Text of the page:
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If healthcare.gov can’t get fixed in time, how about hiring enough call-center capacity to get the job done?
I’m so old …
[voice from the audience: How old are you?]
… why, I’m sooooooo old that I remember, back before the Good Lord gave us websites, we had things called “call centers” where banks of telephone operators took phone calls and consummated transactions. That was a big improvement over making people come in to physical offices.
So if – once again – a contractor f’d up an IT project and we can’t get Healthcare.gov working in time, what would it cost to hire enough call-center capacity to get the damned thing done between now and the end of the year?
1. Recall that Obamacare was supposed to be a state-run program, with the federal exchange just a backup for states too dumb or stubborn to do it themselves. Â As far as I can tell, the state-level programs are mostly working fine. This ought to teach voters a lesson about voting for teahadi politicians, but probably won’t.
2. I’m more than willing to believe that the WH and HHS blew this one by not paying close enough attention. But go ahead: you try to run a big software project through federal procurement under a hard deadline, and come back and tell me about it.
Contracting-out can be a fine idea. It can also be, and often is, a recipe for disaster, especially when the underlying bureaucracy has been so hollowed out that it can’t do the appropriate monitoring and supervision. Â Paradoxically, an agency needs to be stronger and better-managed to run a contracting-out system than it does to do things in house. Of course heads should roll over the healthcare.gov rollout, but it’s harder to make heads roll when the guilty parties aren’t on your headcount.
Austin Frakt with news of Blue Cross Blue Shield of California deciding not to cover proton beam therapy for prostate cancer because it is no better than other options, but costs more.
Will this stick? By that, I mean that my experience in talking about health care cost control is that most people are all for it in the abstract–while being opposed to just about anything that has a chance to work. And push back seems inevitable. Continue reading “Will BCBS California’s proton beam therapy decision stick?”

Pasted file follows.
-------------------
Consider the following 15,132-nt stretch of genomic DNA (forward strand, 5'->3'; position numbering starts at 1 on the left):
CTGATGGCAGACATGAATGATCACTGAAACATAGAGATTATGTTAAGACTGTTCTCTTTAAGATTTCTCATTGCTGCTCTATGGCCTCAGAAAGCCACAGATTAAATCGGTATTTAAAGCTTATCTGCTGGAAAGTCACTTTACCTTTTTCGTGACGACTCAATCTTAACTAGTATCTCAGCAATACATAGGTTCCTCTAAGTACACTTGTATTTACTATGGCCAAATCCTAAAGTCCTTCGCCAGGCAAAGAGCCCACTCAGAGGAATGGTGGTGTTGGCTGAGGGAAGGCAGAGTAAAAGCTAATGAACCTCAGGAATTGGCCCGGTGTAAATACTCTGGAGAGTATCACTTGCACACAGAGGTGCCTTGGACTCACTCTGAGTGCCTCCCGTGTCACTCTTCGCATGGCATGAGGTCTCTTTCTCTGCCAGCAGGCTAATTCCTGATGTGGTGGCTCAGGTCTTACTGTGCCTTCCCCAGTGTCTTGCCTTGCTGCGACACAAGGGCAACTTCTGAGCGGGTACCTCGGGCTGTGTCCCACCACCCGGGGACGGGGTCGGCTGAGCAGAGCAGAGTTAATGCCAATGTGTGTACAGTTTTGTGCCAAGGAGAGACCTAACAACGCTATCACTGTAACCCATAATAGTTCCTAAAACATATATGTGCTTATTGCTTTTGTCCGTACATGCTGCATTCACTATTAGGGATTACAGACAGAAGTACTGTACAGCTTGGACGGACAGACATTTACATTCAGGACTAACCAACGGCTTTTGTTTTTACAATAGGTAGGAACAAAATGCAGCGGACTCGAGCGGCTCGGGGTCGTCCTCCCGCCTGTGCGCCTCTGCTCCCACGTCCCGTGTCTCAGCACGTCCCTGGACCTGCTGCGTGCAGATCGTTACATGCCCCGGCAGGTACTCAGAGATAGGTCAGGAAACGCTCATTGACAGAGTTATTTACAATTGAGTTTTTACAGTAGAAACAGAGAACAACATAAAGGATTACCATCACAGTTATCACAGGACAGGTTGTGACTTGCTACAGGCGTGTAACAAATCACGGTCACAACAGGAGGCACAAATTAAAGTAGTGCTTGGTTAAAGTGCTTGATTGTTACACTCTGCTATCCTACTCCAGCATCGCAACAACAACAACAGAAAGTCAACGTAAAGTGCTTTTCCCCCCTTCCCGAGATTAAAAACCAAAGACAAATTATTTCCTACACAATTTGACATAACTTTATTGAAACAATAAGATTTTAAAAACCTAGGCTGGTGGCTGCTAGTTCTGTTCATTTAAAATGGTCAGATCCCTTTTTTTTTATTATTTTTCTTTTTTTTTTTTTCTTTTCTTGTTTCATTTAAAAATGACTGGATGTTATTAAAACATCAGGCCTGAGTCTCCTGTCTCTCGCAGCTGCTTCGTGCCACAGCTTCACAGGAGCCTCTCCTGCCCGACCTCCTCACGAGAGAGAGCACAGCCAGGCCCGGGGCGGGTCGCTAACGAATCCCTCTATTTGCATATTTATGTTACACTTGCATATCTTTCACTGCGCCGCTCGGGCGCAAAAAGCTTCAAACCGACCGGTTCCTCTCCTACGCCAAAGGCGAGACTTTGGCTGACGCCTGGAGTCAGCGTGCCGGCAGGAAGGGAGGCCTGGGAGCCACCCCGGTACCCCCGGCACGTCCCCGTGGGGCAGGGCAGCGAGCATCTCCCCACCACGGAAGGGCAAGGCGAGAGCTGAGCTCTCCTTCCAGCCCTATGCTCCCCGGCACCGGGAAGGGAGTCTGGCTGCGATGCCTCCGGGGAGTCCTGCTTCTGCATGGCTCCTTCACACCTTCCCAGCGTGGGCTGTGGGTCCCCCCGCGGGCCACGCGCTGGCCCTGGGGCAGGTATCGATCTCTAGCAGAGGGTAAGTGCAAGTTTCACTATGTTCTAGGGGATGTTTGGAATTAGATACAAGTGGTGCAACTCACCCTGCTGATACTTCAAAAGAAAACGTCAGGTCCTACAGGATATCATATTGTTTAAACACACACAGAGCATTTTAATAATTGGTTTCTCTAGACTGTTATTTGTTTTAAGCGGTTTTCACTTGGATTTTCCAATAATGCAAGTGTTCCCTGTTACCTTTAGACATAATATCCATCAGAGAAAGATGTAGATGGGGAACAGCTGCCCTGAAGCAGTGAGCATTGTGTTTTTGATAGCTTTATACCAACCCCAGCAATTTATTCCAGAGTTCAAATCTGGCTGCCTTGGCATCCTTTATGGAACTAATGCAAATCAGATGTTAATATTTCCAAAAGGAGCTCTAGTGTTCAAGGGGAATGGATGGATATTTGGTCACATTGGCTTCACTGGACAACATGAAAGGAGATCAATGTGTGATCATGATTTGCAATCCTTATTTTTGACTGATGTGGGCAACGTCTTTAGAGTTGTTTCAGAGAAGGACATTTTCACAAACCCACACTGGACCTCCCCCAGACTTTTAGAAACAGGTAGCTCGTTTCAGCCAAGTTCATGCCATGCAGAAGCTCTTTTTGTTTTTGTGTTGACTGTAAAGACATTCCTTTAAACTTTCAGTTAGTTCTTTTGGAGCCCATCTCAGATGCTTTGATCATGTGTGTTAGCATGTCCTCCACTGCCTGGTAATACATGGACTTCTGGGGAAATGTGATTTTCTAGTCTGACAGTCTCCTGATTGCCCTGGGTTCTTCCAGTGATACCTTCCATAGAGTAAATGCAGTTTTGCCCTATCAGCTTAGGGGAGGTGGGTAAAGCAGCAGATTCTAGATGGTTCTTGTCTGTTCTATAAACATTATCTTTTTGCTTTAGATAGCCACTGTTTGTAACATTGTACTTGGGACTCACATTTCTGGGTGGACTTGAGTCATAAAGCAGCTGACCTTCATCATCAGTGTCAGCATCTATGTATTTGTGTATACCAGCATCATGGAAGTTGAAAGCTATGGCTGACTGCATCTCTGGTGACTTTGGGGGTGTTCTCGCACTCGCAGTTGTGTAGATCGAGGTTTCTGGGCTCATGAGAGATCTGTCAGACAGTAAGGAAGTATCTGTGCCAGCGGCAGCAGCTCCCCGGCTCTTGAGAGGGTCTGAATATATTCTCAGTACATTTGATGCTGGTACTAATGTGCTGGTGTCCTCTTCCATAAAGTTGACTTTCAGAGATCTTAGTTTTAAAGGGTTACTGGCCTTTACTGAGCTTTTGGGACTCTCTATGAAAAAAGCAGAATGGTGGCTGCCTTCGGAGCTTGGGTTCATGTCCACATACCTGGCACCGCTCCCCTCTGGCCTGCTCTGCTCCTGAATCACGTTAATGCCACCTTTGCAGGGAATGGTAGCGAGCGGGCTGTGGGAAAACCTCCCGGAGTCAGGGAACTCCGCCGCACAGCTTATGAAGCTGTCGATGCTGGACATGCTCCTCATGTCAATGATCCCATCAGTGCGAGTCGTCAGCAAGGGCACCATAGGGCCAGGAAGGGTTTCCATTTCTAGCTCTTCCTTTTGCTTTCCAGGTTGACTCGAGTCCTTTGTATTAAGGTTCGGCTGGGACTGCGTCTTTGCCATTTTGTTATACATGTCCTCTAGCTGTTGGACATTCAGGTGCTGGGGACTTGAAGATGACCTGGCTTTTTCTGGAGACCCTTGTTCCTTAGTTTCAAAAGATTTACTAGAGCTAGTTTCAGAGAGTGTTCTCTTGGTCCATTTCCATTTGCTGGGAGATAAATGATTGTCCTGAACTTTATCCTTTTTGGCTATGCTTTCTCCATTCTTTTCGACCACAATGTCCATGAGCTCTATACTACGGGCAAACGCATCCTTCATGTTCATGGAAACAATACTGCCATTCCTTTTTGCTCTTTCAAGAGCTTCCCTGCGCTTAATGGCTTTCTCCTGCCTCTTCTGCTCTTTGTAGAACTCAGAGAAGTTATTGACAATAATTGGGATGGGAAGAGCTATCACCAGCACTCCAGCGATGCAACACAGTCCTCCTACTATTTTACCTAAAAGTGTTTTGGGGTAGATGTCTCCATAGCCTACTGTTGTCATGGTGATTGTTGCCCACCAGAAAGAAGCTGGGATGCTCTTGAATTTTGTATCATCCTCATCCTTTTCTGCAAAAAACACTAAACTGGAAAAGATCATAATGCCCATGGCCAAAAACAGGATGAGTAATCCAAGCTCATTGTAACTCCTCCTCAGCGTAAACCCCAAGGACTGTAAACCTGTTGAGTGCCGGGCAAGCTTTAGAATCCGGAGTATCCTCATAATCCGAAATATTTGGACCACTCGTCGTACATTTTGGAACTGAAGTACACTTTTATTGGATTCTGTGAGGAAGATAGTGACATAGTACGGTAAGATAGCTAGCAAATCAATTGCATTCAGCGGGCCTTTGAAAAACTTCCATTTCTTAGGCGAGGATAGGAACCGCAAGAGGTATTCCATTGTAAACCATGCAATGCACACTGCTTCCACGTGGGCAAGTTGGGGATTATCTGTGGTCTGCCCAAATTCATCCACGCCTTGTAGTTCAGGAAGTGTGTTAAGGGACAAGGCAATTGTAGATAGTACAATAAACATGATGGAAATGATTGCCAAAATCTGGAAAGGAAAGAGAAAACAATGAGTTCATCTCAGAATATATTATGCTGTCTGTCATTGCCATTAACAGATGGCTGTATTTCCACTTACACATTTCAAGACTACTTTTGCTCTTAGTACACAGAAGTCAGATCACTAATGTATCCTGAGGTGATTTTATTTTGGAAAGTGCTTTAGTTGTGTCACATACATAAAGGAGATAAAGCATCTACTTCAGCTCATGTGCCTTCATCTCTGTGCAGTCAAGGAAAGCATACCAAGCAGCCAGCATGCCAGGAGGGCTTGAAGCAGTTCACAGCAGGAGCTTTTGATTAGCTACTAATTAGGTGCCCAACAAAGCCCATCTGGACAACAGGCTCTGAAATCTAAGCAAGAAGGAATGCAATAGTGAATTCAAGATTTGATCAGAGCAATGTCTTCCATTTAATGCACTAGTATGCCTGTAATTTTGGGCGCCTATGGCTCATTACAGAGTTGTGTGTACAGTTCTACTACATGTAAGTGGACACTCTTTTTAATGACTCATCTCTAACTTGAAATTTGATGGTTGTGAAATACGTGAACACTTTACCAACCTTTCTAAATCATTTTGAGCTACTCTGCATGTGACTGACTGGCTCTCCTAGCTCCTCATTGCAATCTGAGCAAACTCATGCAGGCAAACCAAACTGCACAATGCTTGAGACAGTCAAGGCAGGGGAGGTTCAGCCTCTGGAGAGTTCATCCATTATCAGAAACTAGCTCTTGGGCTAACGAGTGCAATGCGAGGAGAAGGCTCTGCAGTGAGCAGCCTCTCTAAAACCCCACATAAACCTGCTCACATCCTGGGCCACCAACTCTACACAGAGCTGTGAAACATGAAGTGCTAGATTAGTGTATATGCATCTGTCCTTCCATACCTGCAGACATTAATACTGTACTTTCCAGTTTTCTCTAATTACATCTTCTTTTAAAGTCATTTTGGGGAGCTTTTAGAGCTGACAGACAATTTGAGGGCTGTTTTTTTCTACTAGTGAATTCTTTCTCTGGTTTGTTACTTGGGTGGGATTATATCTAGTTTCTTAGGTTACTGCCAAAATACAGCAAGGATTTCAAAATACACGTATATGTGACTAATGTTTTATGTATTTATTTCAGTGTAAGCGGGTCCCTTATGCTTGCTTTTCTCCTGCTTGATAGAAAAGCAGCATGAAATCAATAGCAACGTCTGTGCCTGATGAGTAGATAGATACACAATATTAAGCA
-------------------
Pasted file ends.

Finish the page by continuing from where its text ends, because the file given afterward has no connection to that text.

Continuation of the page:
I am very excited to be teaching a new Masters of Public Policy course this Fall at Duke University on The Future of Medicaid in North Carolina. The 14 students all have background in health policy, including prior job, coursework and recently completed internships.
The charge to this class is going to begin with the charge that the recently passed North Carolina budget gives to a new Medicaid Reform Advisory Group (http://ncleg.net/Sessions/2013/Bills/Senate/PDF/S402v7.pdf p. 161-62): Continue reading “New Class: Future of Medicaid in North Carolina: Charge & Questions”
Barack Obama, yesterday: “The one unifying principle in the Republican Party at the moment is making sure that 30 million people don’t have health care.”
From the President’s press conference yesterday:
The one unifying principle in the Republican Party at the moment is making sure that 30 million people don’t have health care.
True. And potentially powerful. The current lunacy of the GOP is not politically sustainable. The question is when the public becomes sufficiently aware of that lunacy that even “Red” districts come into play. The answer I’m hoping for is “2014.”
Medical price-setting is a scandal. So is the way the WaPo deals with being beaten by the Washington Monthly.
Saturday’s Washington Post runs a long story – breathlessly labeled “Exclusive” – about the Relative Value Update Committee, an AMA venture that effectively sets the prices Medicare pays for medical procedures. The committee meets in secret and consists entirely of people who represent those with direct financial stake in the outcomes. (Not, of course, including patients or taxpayers.) Fox, met henhouse.